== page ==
I like reading books, I like riding a bike. Before Chopin Competition I remember that I practiced jogging a little to strengthen me physically, to survive this period of Chopin Competition, to plan well my physical strength, with good mental disposition for this event. And indeed it helps.
The pianist performing works by Chopin, Szymanowski and Debussy listens to anything other than classical music at all?
If you come to me some other signals from other non-classical music, entertainment music, are only through radio or television that I sometimes see.
How do you evaluate, receive those tracks that are dropped often on the radio?
Hard to say. This is not something that I concentrate on, somehow not close to me.
But you then disable the radio, in case of a hit-song?
No, not always. Sometimes it is also very cool music and you can relax at most.
I have the impression that a large part of the audience and some jurors like those artists who give shock, or a dress, or performance or behavior on stage. You don’t belong to this group. It's good or bad? You are the one who adopts the principle that you’ll never give shocks, that you’ll be a natural artist?
No, it's not a rule, not a planned strategy. This is probably the result of what I feel inside me, internally. It is perhaps also my personality that controversy has never something close to me. And I think that in music, in the presentation of specific works of a composer, for me it is important that this composer is always most important to us and to show his works, and not to destroy it just in order to give shocks to somehow attract attention. A piece of music is to some degree schematically written. We cannot read everything from the score so unambiguously. And these vague places request the performer for individual fulfillment. Everyone has a lot of artistic freedom to be able to present his individual interpretation.
And how is the calendar of Rafał Blechacz for the coming months, years?
The calendar is quite busy. Currently I’m planning for 2014. About seventy percent has been already planned. One proposal recently came in 2015, so it's quite long term. It’s not so shocking as was shocking to me just after the Chopin Competition.
It is almost inconceivable in the real world to plan so distant future!
Well, I feel rather optimistic, because it is an assurance that I will have a job.
Does philosophy is a springboard from music, and maybe it has been for some time? Because you are working for doctorate in philosophy.
Yes, that's right. Philosophy is a springboard, but it is also the next inspiration.
From where this idea came, because it seems to me that philosophy and music are not connected in a straightforward manner.
I am very focused on the philosophy of music. In these texts, however, I treat work of art, artistic subject and aesthetic subject. And here it is already very close to music, even to those aspects which I deal with every day.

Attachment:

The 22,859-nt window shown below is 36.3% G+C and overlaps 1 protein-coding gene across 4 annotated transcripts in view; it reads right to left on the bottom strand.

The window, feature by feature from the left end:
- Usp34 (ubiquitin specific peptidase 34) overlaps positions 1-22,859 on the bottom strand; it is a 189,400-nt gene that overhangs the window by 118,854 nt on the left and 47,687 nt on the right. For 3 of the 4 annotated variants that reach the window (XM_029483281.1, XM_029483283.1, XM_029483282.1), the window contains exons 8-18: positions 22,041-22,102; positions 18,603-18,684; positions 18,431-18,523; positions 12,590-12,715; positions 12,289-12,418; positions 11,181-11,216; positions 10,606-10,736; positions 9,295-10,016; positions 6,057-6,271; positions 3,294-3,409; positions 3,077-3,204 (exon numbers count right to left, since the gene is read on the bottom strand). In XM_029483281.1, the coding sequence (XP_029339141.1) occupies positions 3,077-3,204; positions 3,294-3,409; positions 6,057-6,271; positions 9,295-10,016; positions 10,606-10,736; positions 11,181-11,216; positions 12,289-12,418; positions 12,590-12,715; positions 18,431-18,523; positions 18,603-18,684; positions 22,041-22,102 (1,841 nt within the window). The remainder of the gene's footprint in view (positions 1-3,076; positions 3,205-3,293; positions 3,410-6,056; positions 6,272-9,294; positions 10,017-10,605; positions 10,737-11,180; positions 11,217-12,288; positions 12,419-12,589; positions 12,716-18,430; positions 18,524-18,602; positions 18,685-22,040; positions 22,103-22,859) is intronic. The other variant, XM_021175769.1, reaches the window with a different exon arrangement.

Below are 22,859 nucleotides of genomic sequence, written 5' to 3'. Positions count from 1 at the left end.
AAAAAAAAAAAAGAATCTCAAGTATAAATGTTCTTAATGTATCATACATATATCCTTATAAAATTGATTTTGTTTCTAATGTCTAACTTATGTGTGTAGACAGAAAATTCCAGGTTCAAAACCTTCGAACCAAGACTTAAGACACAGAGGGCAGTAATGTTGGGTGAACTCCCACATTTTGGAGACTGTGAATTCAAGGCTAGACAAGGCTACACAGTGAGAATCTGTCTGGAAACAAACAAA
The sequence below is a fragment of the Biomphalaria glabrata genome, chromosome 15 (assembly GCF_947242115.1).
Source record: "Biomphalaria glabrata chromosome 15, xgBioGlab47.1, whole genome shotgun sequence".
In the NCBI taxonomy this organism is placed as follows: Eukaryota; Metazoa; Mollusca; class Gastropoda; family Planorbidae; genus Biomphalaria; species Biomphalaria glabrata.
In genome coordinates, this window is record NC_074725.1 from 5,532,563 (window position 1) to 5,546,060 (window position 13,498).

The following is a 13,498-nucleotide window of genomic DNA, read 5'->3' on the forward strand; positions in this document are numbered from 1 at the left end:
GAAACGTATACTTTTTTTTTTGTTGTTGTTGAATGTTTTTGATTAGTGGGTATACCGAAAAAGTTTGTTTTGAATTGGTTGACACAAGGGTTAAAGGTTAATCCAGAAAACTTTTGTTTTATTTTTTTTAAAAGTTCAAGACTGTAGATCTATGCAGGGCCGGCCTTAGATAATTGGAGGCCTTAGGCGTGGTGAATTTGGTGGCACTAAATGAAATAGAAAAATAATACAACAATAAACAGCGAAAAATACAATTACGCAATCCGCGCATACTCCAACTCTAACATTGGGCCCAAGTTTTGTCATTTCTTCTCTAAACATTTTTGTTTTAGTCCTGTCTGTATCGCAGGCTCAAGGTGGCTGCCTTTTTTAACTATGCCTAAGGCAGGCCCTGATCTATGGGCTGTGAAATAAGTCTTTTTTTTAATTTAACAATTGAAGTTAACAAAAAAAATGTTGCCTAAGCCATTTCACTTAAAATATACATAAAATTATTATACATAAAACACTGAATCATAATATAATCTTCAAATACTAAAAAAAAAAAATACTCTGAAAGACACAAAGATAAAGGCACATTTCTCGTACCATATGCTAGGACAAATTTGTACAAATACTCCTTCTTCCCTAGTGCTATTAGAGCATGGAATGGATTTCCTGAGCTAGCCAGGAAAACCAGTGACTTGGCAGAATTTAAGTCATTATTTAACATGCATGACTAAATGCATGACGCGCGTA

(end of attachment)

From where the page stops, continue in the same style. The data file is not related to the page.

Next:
As such a virtuoso, an artist, how do you feel more stress? Do you feel fear before audience, before concert?
If there is stress, it is a good state of situation. If there is no, one might wonder if it is a routine, if there are a lot of concerts in the artistic season. On the other hand, when there is a certain state of excitement, desire to go onto the stage and present interpretation to the audience who came to listen to me, this is a positive phenomenon.
Do you have some way to deal with this stress, to mitigate and reduce the overwhelming situation?
No, I have never had such strong emotions that I had to somehow mitigate. It is always such a desire, which drives me towards going on the stage and present the work.
In one of the interviews, you once said that your way to deal with stress is prayer, but I guess it was so. Now you no longer have stress?
Prayer, or faith is a very important sphere in my life. And not only it is helpful in a variety of stressful situations in life, but also is the basis on which I can build more concrete things. And in all the challenges, not only artistic ones, but also in life, it is the surest solution, the surest support. It is something that always brings relief.
Like Adam Malysz who on jumping made the sign of the cross, you offer prayer out there in the soul to work out well.
Yes, of course. I pray before every artistic challenge, before every challenge in life, but also when I don’t have challenges, of course, I pray every day, like every Catholic.
Rafał Blechacz - world-famous pianist. Victory in the Chopin Competition in 2005 opened the door to an international career. Gives concerts throughout the world, but still lives near Bydgoszcz
(Note: ".......not evertyhign is quite well in English but there is nothing languagewise that
would make it misunderstood or wrongly understood". by a Pole who checked this English translation.)